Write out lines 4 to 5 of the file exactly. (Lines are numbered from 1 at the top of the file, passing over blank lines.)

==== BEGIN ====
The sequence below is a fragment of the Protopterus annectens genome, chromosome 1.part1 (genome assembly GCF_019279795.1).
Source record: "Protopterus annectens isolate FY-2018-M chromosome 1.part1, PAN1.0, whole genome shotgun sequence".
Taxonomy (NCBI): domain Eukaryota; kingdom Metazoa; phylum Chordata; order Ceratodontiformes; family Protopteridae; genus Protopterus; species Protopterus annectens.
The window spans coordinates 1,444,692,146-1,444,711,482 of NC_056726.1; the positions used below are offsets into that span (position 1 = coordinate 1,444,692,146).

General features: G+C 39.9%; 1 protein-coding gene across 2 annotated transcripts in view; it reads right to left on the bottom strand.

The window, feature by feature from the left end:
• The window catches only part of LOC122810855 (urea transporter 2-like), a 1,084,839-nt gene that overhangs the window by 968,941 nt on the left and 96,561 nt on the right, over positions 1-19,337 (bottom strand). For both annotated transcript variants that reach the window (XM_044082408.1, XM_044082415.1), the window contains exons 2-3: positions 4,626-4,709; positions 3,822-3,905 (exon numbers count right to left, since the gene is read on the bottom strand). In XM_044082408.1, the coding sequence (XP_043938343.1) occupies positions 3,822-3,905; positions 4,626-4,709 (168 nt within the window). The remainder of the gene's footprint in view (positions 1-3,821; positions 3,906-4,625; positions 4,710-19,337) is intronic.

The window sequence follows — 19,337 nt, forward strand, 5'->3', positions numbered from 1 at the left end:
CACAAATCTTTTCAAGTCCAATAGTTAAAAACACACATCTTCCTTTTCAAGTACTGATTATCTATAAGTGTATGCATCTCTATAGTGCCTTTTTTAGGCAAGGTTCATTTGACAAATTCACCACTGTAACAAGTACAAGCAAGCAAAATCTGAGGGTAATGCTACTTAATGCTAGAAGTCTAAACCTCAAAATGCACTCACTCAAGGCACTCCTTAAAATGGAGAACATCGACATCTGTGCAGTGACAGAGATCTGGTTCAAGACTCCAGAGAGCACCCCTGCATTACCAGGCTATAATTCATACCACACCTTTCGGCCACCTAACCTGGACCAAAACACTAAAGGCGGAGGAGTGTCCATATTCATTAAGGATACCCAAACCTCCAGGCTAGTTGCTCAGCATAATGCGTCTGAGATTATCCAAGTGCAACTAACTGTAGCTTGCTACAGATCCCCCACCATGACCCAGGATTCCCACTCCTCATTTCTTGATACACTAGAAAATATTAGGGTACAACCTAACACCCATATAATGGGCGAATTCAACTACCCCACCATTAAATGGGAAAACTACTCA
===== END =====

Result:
The window spans coordinates 1,444,692,146-1,444,711,482 of NC_056726.1; the positions used below are offsets into that span (position 1 = coordinate 1,444,692,146).

General features: G+C 39.9%; 1 protein-coding gene across 2 annotated transcripts in view; it reads right to left on the bottom strand.